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What is Ramadan like for Muslims with eating disorders?


TextDarshita Goyal

The holy month of Ramadan can be a time for celebration and community – but for some Muslims, it can be triggering too

If you’ve ever been in South or Middle-East Asia during Ramadan, you’ll be familiar with the delectable scents that waft through the streets during iftar: aromatic spices being thrown into opulent kadais of slow cooked haleem, the giddying sweet smell of shahi tukda doused in saffron and cardamom milk, and rows of hefty meat gently marinated, ready to be thrown into the fryer. These fragrances serve as a welcome reminder of sunset and the long-awaited end to the day’s fast for Muslims across the world who abstain from food, drink and sexual activity during the spiritual month of Ramadan. 

Still, only a handful are aware of the anxiety and agitation these smells can trigger in practising Muslims who live with eating disorders. “I remember my stomach would twist and churn every time my mother entered the kitchen to cook for the evening,” says 23-year-old Sakina*. “My thoughts would rush into overdrive trying to create a new excuse for why I needed to eat alone in my room – so I could hide the food – instead of breaking my fast with the whole family.” Presently in treatment for bulimia, she spent years viewing the fast for Ramadan as an easy way to mask her eating disorder. Nobody could question why she skipped meals if the whole community did it together. 

Instead of abstaining to feel closer to her religion, Sakina shunned food to fit into the baby blue kurti her mother gifted her when she was 14 – a signifier that she hadn’t outgrown her “goal weight”. Sakina isn’t alone: about 9 percent of the global population has an eating disorder, and in the Arab world risks for the illness go as high as 54.8 percent, making fasting during Ramadan a tricky practice for some.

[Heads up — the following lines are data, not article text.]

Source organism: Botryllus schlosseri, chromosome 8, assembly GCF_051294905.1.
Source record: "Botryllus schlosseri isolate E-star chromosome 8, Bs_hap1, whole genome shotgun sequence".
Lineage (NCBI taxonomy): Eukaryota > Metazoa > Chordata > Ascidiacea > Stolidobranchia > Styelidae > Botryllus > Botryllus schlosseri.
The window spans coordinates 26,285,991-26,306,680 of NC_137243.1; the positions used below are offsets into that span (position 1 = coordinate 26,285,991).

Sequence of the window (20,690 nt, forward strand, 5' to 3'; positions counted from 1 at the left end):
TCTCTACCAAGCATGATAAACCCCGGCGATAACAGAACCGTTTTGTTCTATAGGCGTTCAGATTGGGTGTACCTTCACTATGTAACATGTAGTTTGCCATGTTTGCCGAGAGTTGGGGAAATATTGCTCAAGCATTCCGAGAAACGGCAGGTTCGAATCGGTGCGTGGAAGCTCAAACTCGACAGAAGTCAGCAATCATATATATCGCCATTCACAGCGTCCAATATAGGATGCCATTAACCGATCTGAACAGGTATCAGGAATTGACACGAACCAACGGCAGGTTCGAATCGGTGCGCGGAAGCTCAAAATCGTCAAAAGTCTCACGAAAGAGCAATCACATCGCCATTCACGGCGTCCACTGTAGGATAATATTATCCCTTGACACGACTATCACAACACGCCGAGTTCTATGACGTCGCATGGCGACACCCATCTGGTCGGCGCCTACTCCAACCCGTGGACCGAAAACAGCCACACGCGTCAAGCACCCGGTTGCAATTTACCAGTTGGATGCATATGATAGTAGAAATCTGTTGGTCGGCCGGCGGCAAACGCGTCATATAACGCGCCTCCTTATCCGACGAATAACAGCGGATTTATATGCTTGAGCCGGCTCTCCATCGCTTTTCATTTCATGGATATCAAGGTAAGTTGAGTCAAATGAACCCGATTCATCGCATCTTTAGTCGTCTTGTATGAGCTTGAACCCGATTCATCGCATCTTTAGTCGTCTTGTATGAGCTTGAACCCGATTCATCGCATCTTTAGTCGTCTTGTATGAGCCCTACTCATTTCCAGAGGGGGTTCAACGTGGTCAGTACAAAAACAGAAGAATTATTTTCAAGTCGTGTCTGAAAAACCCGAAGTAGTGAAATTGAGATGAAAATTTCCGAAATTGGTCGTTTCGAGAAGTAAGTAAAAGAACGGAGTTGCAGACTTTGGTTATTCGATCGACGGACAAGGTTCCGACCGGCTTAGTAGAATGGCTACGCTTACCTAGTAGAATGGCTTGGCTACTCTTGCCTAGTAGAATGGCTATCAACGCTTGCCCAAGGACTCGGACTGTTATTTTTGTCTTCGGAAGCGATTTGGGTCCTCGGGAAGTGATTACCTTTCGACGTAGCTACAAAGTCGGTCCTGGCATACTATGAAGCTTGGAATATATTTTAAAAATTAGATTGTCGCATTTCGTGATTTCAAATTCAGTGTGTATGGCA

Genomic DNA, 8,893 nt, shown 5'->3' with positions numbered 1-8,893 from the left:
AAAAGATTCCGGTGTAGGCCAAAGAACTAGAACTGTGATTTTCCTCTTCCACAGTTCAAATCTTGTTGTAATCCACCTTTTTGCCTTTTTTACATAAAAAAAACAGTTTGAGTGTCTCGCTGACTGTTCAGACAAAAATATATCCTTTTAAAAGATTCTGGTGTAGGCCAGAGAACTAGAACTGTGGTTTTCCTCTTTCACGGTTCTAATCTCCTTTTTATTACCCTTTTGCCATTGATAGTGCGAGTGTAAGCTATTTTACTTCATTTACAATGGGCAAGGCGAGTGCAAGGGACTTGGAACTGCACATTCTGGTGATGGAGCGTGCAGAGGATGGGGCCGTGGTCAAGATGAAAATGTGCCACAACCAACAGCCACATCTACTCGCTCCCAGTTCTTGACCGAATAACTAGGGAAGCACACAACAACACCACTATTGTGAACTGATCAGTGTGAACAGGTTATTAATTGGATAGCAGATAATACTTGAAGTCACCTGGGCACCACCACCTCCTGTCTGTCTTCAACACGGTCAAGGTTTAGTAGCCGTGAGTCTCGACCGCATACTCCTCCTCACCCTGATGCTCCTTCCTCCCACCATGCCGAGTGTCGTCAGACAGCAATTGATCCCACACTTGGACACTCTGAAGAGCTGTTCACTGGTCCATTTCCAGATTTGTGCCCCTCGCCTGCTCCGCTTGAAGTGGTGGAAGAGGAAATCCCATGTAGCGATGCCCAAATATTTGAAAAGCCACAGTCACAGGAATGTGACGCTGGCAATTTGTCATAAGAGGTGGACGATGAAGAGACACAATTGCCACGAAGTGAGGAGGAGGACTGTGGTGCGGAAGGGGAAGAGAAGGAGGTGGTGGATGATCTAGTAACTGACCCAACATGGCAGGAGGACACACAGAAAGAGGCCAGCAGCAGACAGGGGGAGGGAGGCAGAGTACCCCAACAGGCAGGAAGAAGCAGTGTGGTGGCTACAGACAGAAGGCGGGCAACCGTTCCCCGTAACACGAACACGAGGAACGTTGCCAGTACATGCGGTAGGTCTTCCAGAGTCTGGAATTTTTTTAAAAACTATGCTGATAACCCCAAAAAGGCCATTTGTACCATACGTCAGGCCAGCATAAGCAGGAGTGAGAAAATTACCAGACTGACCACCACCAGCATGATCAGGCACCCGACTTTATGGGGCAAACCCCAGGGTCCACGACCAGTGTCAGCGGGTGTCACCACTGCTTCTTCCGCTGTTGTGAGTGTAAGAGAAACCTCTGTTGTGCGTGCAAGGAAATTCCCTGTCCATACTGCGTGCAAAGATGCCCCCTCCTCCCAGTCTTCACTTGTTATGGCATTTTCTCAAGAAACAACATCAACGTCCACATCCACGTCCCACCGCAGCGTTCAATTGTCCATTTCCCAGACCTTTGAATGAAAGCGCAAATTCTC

21-year-old Asheeza spent her early teens engulfed by bouts of disordered eating and undiagnosed anorexia. After years at doctor’s clinics for low BMI and constant fatigue, she decided to amend her relationship with food during Ramadan. “In the past, my weight would fall drastically at the end of the month but my reasons for fasting were twofold: yes, there were religious sentiments but it was also driven by a need to lose weight,” she confesses. Her body was trained to feel uncomfortable by the sight of lush feasts at iftar time, so it took some effort to feel grateful for food once again. 

For Asheeza, breaking her fast with fruits and a glass of milk or lemonade helps her ease into heavier meals. Additionally, if she falters or finds herself gravitating towards thoughts of disordered eating, she finds solace in Tumblr threads where people from similar cultural backgrounds share their experiences. “I approached my school counsellor earlier but her solution was to stop my fasts and since she comes from a different faith, I don’t think she understood the religious significance entirely,” she says, adding that as a result, online platforms became her safe space. For Sakina, planning meals in advance has helped her, especially when she’s away from home. For example, while interning in Mumbai last year, she subscribed to an iftar meal delivery service to ensure she didn’t skip meals despite hectic work days.